However, later during quiet spells, the same cook will be carefully shown by the same supervising chef, repeatedly if necessary but patiently without condescension, how to deal with a crisis (by slowing down to speed up) and still serve a proper well-timed meal. In quieter, even solitary workplaces the rest of us need something like a mise-en-place or meeze as it is called using the French pronunciation. In the years when I taught strategic thinking, the phrase that best describes the process always sounded to me like an oxymoron. Strangely, I was never asked to explain its wording: Strategic thinking is seeing the big picture in the moment. That was just as well. I knew what the sentence meant although it would have been pretty darn hard to explain exactly how to do that. The cook’s daily meeze demonstrates the complete cycle of the station process in sufficient detail to keep the end in view while anticipating where it might be challenged. This is strategic cooking. What does a daily meeze look like? In Work Clean we find simple forms taken from restaurants and schools which include columns for the following: The equipment list, for convenience there is a comprehensive checklist which forces the cook to consider the best tools or better alternatives bearing in mind that only the untrained do not appreciate the difference a pot, pan, bowl or spatula chosen will make in the process and quality of the service; the next column is the schedule normally with fixed times like starts, cleanups and checkouts preprinted and blank boxes to accommodate the variances in time each preparation demands; then follows the mise-en-place column, timeline or schedule of phases in the day relatively fixed in sequence for reasons involving labor and chemistry; the detailed steps or task breakdown to achieve the phases belong in the next column; and finally the fifth column is reserved for the foodstuffs themselves. Throughout, always clean up and put away as you go.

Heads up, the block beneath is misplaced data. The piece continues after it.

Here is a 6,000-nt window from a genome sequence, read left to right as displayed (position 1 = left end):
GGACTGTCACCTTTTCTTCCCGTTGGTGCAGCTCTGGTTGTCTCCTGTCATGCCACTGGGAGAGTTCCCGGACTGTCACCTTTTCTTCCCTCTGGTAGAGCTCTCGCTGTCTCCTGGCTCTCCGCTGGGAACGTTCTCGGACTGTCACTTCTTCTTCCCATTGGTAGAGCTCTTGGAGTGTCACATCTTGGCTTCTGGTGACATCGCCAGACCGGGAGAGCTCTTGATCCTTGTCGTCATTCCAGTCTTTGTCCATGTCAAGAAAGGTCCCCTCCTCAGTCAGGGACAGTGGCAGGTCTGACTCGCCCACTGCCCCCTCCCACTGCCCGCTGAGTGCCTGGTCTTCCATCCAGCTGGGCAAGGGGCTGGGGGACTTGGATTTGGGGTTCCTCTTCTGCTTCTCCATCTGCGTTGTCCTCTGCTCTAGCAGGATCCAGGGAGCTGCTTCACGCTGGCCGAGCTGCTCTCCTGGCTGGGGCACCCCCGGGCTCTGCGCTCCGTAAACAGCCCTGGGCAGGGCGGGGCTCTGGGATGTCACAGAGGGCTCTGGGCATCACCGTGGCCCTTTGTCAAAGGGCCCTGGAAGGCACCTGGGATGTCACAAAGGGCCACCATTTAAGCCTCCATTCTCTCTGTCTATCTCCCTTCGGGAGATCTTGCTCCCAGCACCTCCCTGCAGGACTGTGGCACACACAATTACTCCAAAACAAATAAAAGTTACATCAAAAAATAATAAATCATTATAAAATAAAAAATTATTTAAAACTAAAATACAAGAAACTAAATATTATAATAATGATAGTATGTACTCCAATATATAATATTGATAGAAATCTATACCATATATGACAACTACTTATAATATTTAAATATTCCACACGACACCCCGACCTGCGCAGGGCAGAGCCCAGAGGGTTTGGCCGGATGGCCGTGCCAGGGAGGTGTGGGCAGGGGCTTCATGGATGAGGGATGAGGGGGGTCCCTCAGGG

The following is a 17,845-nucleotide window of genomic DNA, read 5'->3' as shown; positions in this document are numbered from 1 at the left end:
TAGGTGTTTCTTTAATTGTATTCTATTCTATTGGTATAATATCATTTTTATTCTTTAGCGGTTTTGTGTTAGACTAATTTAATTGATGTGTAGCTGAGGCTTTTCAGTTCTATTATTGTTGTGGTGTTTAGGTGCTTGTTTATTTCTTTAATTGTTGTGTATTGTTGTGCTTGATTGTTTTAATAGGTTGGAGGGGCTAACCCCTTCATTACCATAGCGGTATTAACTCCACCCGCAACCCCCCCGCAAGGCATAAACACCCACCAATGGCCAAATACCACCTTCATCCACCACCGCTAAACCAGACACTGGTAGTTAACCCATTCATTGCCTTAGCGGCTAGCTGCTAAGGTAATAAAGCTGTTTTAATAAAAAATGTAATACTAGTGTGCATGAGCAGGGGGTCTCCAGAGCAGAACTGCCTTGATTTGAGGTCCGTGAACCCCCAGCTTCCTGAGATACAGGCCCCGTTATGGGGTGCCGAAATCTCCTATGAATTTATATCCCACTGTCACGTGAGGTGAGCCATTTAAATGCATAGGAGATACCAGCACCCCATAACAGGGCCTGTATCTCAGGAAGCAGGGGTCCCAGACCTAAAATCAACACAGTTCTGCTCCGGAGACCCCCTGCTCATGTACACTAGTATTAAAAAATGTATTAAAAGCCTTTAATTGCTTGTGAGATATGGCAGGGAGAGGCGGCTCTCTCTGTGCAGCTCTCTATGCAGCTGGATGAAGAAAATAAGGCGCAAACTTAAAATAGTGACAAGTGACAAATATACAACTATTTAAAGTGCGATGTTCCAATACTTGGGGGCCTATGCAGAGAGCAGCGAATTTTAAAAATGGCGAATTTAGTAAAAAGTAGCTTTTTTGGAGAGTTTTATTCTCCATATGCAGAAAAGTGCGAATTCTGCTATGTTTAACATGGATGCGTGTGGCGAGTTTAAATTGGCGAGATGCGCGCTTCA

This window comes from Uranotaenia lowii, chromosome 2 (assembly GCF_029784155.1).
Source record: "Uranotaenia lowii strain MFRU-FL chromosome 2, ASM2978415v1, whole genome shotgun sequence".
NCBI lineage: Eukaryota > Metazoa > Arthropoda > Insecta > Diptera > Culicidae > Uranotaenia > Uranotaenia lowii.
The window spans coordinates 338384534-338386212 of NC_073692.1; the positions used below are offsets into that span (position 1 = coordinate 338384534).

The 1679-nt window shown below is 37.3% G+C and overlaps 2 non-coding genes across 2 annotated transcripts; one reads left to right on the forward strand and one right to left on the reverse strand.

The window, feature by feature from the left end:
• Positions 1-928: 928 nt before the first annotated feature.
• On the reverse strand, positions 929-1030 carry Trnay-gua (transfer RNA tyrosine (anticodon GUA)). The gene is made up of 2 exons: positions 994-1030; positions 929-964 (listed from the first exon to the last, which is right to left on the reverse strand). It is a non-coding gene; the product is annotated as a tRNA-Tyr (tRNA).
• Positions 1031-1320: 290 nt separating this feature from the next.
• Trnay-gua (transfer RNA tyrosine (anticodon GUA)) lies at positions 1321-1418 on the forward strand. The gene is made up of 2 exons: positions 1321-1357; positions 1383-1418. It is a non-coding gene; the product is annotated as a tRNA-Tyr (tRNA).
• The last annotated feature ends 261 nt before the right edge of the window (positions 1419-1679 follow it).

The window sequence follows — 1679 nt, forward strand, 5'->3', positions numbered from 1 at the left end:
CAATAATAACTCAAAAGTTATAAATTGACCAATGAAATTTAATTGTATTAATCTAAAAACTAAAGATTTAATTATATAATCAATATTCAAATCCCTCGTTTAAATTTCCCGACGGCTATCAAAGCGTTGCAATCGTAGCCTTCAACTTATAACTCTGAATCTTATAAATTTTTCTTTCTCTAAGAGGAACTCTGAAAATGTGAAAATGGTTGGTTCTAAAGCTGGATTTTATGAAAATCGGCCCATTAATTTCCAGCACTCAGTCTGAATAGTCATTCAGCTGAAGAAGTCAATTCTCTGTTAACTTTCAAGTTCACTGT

It might seem obvious to start your meeze with the checklist of equipment and the timeline as these are the most consistent elements and only partially flexible – there’s only so much time to spend and you can spot your equipment arranged about your station. Checking the menu should lead you to the refrigerator and shelves to pull or tag what you actually need before setup. And naturally the steps you record will depend on the overall structure of the meal as it unfolds in your timeline. From this chart, the cook constructs his day. In practice, it will be more iterative. If help will be needed try to anticipate it during preparation. Cooking stations are set up to minimize and group hand movements carefully and methodically. Maintain that order. Leaving the station is planned to be brief and designed to minimize inconvenience throughout the kitchen. Mastering the meeze is essential so the apprentice cook logs times, errors and useful process discoveries at least until the necessary competence and minimum supervision level is reached. Next phase? – shorten your completion time with each service repetition. Imagine the gratitude when you meet your target! How contagious might this positive, conscientious mindset become? It might seem the kitchen and the office have little in common. The cook’s day is not invaded by emails or sabotaged by staff meetings. The cook’s station and setup are constant. Time and location for the office worker are fluid, with conferences, away from meetings and intervening travel time. Kitchen work is craft-based presenting a predictably big portion of physicality; office work dishes out multiple contradictions stretches of tedium and unexpected deadlines in irregular order. Many are mentally challenging; tap a wide range of skills or require creative solutions.